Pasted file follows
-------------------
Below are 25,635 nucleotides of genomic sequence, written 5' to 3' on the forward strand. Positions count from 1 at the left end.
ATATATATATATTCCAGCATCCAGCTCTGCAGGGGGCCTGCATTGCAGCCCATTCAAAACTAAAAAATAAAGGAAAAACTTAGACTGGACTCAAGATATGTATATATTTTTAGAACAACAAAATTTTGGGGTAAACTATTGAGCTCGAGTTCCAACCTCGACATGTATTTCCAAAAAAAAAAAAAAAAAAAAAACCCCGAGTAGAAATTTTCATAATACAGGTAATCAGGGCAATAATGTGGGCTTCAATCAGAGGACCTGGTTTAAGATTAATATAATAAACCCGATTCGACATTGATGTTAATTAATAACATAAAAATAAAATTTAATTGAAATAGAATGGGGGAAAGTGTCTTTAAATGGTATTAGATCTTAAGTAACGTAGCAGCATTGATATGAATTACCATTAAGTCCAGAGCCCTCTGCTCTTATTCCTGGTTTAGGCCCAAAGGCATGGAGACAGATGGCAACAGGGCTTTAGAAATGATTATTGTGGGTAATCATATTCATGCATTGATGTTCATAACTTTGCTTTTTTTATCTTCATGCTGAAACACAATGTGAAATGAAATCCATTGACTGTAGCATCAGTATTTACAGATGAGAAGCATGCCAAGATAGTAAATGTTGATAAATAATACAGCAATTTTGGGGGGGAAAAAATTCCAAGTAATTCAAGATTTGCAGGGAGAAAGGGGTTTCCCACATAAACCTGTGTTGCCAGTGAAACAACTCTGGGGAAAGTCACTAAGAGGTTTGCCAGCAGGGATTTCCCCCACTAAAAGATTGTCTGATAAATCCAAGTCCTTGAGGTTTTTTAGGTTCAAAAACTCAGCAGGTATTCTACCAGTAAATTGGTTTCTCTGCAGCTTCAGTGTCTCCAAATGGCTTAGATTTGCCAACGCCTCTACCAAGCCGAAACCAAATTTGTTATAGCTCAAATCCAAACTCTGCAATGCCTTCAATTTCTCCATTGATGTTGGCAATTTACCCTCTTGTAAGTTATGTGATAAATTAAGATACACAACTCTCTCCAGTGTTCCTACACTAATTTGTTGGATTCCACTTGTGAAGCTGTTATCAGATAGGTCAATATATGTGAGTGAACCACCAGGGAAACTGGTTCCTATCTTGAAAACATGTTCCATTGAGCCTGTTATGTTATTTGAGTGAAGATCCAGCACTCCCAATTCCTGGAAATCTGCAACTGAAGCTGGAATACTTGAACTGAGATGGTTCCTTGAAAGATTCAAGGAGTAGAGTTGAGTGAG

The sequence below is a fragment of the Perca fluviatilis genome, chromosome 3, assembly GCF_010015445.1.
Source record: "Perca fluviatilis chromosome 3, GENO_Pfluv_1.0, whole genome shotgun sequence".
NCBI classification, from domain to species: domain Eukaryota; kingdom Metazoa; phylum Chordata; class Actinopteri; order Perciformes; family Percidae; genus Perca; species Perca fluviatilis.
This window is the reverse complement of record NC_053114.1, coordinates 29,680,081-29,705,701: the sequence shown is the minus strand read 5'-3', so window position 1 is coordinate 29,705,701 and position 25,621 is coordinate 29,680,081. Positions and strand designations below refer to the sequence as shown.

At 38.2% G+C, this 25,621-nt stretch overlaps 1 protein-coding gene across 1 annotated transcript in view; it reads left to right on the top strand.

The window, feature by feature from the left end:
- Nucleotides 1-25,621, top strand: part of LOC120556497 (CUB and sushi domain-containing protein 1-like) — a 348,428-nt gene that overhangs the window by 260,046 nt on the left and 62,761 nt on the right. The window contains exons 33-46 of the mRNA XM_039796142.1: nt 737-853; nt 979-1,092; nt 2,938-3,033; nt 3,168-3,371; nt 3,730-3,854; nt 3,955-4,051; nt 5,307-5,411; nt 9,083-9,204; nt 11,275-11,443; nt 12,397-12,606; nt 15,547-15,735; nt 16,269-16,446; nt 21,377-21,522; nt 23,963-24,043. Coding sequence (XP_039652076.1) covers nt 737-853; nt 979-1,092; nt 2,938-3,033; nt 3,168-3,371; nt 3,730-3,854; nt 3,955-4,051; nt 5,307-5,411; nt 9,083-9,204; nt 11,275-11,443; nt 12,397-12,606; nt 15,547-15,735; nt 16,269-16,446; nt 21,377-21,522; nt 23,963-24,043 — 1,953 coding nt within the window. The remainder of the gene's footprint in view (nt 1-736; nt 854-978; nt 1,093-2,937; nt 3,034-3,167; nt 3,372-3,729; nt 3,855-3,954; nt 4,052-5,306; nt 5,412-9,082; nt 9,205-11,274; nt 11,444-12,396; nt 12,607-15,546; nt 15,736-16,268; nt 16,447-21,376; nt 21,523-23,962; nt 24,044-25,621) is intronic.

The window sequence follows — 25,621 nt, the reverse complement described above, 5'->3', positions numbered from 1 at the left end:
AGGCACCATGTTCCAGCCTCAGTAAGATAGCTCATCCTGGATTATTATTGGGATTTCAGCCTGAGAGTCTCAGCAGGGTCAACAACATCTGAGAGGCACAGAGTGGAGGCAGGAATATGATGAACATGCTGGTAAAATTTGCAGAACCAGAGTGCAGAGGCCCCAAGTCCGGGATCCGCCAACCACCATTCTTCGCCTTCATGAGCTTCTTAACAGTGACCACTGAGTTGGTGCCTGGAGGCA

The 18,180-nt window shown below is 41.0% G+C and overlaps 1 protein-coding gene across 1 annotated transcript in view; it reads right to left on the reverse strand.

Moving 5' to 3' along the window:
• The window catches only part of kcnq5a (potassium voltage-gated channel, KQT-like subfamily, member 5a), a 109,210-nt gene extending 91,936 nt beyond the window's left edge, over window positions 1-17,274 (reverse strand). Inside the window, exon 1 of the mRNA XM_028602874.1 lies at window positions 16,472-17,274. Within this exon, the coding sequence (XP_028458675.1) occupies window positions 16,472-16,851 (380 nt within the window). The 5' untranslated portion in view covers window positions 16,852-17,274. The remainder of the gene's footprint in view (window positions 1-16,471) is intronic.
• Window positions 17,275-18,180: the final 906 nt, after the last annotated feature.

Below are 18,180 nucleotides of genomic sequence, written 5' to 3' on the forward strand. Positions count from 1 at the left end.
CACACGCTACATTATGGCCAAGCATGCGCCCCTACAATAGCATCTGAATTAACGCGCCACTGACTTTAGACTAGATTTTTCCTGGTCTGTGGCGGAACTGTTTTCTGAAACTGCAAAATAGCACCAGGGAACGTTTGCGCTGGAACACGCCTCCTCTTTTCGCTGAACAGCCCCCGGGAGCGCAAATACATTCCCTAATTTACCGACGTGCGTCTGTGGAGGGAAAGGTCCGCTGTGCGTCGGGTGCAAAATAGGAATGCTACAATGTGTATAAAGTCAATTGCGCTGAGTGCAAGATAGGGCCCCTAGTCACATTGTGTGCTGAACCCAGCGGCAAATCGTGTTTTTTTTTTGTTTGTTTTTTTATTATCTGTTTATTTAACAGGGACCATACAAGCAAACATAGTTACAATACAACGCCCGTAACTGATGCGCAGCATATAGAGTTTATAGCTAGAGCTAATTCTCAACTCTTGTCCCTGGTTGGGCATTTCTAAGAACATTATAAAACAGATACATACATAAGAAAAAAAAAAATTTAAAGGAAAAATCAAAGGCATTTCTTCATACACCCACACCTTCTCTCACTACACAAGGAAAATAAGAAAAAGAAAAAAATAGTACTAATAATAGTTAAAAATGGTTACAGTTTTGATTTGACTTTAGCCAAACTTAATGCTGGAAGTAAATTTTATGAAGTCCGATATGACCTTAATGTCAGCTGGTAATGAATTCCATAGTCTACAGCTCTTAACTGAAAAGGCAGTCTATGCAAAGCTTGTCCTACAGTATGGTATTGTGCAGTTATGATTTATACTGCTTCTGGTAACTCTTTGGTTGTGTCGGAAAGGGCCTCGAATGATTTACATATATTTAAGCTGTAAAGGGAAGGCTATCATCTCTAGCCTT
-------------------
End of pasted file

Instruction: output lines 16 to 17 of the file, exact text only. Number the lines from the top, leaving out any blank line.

Below are 18,180 nucleotides of genomic sequence, written 5' to 3' on the forward strand. Positions count from 1 at the left end.
CACACGCTACATTATGGCCAAGCATGCGCCCCTACAATAGCATCTGAATTAACGCGCCACTGACTTTAGACTAGATTTTTCCTGGTCTGTGGCGGAACTGTTTTCTGAAACTGCAAAATAGCACCAGGGAACGTTTGCGCTGGAACACGCCTCCTCTTTTCGCTGAACAGCCCCCGGGAGCGCAAATACATTCCCTAATTTACCGACGTGCGTCTGTGGAGGGAAAGGTCCGCTGTGCGTCGGGTGCAAAATAGGAATGCTACAATGTGTATAAAGTCAATTGCGCTGAGTGCAAGATAGGGCCCCTAGTCACATTGTGTGCTGAACCCAGCGGCAAATCGTGTTTTTTTTTTGTTTGTTTTTTTATTATCTGTTTATTTAACAGGGACCATACAAGCAAACATAGTTACAATACAACGCCCGTAACTGATGCGCAGCATATAGAGTTTATAGCTAGAGCTAATTCTCAACTCTTGTCCCTGGTTGGGCATTTCTAAGAACATTATAAAACAGATACATACATAAGAAAAAAAAAAATTTAAAGGAAAAATCAAAGGCATTTCTTCATACACCCACACCTTCTCTCACTACACAAGGAAAATAAGAAAAAGAAAAAAATAGTACTAATAATAGTTAAAAATGGTTACAGTTTTGATTTGACTTTAGCCAAACTTAATGCTGGAAGTAAATTTTATGAAGTCCGATATGACCTTAATGTCAGCTGGTAATGAATTCCATAGTCTACAGCTCTTAACTGAAAAGGCAGTCTATGCAAAGCTTGTCCTACAGTATGGTATTGTGCAGTTATGATTTATACTGCTTCTGGTAACTCTTTGGTTGTGTCGGAAAGGGCCTCGAATGATTTACATATATTTAAGCTGTAAAGGGAAGGCTATCATCTCTAGCCTT